• process images and/or graphics;
  • advise the patient;
  • guide the patient;
  • perform diagnostic or treatment exams;
  • planning service;
  • plan attendance;

  • Activities

    • request the presence of other professionals involved in the exam;
    • edit images;
    • provide cleaning and asepsis of the room and equipment;
    • submit to periodic examinations;
    • perform searches;
    • apply administrative procedures;
    • demonstrate adaptability;
    • work under pressure;
    • check availability of radiation protection devices;
    • immobilize the patient;
    • analyze technical quality of exams;
    • check physical and psychological conditions and patient preparation;
    • handle radioactive substances;
    • adapt agenda for priority patient care;
    • record performed exams;
    • stimulate the patient to reach the acceptance and reproducibility criteria (guidelines from sbpt);
    • instruct patient on exam preparation;
    • monitor the patient's behavioral reactions;
    • provide additional patient preparation;
    • organize work team;
    • evaluate extrinsic ocular motility;
    • demonstrate proactiveness;
    • monitor work area contamination;
    • perform antisepsis;
    • instrument eye surgery;
    • analyze exam request and/or patient record;
    • calibrate equipment;
    • check understanding of orientation;
    • delimit the field to be irradiated;
    • check equipment;
    • put protective devices on the patient;
    • transmit security;
    • packaging sharp materials for disposal;
    • implement actions to promote and prevent eye health;
    • get patient information;
    • organizing work team;
    • demonstrate focused attention;
    • monitor work area contamination;
    • wearing;
    • process film in the darkroom;
    • work as a team;
    • provide advice;
    • order the sequence of exams;
    • use personal protective equipment;
    • develop new technologies;
    • elaborate graphics devices;
    • measure the patient's height and weight;
    • request material replacement;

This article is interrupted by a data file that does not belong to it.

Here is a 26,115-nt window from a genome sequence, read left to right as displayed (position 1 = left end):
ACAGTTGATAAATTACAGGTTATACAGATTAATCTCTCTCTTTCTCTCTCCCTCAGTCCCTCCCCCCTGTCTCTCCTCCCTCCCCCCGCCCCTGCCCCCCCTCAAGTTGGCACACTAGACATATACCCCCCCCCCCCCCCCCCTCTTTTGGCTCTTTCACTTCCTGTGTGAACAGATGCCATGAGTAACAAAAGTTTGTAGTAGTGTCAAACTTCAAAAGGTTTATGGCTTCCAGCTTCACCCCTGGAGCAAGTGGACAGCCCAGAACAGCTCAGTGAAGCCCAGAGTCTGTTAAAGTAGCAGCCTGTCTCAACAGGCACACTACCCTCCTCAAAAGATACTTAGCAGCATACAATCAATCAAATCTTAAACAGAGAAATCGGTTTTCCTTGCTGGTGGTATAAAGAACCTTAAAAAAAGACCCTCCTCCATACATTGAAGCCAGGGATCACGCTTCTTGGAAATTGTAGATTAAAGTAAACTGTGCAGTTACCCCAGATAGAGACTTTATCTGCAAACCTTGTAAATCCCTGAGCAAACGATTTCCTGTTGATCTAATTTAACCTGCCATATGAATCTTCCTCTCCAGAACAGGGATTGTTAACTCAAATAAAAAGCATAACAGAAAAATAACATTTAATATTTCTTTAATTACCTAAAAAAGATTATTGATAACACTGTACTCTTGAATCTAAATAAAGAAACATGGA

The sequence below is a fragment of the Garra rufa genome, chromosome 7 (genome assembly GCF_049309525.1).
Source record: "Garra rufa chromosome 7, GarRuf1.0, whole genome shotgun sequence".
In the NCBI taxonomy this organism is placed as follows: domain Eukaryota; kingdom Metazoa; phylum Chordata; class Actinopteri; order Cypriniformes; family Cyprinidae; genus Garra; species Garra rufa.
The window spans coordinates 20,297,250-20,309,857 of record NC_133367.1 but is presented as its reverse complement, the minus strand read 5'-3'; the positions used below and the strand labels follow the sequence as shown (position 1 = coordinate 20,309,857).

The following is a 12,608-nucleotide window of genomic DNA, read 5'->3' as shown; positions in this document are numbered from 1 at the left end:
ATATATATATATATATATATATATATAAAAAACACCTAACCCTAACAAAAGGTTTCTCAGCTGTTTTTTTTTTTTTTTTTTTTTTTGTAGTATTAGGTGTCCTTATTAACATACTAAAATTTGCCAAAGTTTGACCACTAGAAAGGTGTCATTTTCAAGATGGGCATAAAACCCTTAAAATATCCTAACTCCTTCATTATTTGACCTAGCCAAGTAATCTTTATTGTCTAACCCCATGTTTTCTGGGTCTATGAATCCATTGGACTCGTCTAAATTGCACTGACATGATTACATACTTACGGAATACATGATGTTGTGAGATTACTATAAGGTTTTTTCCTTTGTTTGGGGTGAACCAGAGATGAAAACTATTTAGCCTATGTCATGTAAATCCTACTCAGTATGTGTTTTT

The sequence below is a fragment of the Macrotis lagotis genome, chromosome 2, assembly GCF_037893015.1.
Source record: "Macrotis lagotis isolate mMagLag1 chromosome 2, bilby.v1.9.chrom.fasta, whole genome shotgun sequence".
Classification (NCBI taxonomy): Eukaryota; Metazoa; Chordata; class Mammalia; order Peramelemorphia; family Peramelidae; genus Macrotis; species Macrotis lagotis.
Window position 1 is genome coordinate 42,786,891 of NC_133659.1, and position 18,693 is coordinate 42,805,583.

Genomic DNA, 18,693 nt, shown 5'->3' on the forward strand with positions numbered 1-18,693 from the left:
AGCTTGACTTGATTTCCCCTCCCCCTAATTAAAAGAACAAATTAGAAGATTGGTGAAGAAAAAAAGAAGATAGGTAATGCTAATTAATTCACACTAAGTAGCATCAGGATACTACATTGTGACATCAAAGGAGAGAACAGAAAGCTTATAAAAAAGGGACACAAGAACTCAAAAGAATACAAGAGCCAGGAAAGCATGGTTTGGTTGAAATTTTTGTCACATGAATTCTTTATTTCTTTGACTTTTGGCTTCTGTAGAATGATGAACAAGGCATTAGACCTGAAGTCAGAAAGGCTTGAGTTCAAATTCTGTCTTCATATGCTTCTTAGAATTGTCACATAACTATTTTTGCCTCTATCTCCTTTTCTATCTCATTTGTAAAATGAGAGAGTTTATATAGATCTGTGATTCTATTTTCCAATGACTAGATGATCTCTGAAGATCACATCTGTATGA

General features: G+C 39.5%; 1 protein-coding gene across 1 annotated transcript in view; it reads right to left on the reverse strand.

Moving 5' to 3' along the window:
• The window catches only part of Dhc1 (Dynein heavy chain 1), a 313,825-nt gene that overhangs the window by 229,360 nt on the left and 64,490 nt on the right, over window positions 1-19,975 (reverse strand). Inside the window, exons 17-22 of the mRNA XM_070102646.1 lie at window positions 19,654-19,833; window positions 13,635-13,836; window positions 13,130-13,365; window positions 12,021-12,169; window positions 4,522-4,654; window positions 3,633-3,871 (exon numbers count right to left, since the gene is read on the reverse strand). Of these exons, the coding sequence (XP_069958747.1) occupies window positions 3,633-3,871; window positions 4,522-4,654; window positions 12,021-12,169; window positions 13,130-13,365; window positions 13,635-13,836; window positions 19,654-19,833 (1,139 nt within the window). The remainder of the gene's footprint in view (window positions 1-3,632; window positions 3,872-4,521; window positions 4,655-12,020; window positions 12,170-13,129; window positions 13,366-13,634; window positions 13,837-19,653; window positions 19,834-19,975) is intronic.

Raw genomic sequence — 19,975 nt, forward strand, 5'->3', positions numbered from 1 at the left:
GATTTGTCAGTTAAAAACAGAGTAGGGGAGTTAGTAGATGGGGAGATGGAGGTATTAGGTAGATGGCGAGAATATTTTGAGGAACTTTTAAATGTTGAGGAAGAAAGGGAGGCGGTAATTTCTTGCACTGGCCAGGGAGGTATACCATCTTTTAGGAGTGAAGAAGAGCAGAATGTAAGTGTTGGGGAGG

• manage human, financial and material resources;
    • assist in radiotherapy treatment planning;
    • package radioactive materials for transport or disposal;
    • schedule preventive maintenance of equipment;
    • remove movable prostheses and patient adornments;
    • supervise technical staff;
    • educate patient on exam preparation;
    • manipulate digital images;
    • organize darkroom and lightroom;
    • educate technical staff;
    • assist the patient to put on and take off the equipment;
    • perform a radiometric survey;
    • describe the patient's conditions and reactions during the examination;
    • use dosimeter (measurement of radiation received);
    • perform preselection of the best accepted graphic;
    • clear doubts;
    • empower technical staff;
    • explain procedures and routines;
    • perform trichotomy;
    • advise the patient and/or companion and assistants on the procedures during the exam;
    • offering protection resources to other professionals and companions present;
    • give lectures and courses;
    • demonstrate negotiation skills;
    • monitor the exam's image record;
    • monitor the patient through equipment;
    • elaborate tables of exposure to radiographic technique;
    • isolate workspace for examination;
    • distribute tasks;
    • select material for exam;
    • demonstrate proactivity;
    • demonstrate procedures and techniques;
    • receive request for exams and/or patient record;
    • provide additional patient preparations;
    • advise patient about care after the exam;
    • develop programs to promote and prevent eye health;
    • identify exam;
    • remove patient from the equipment;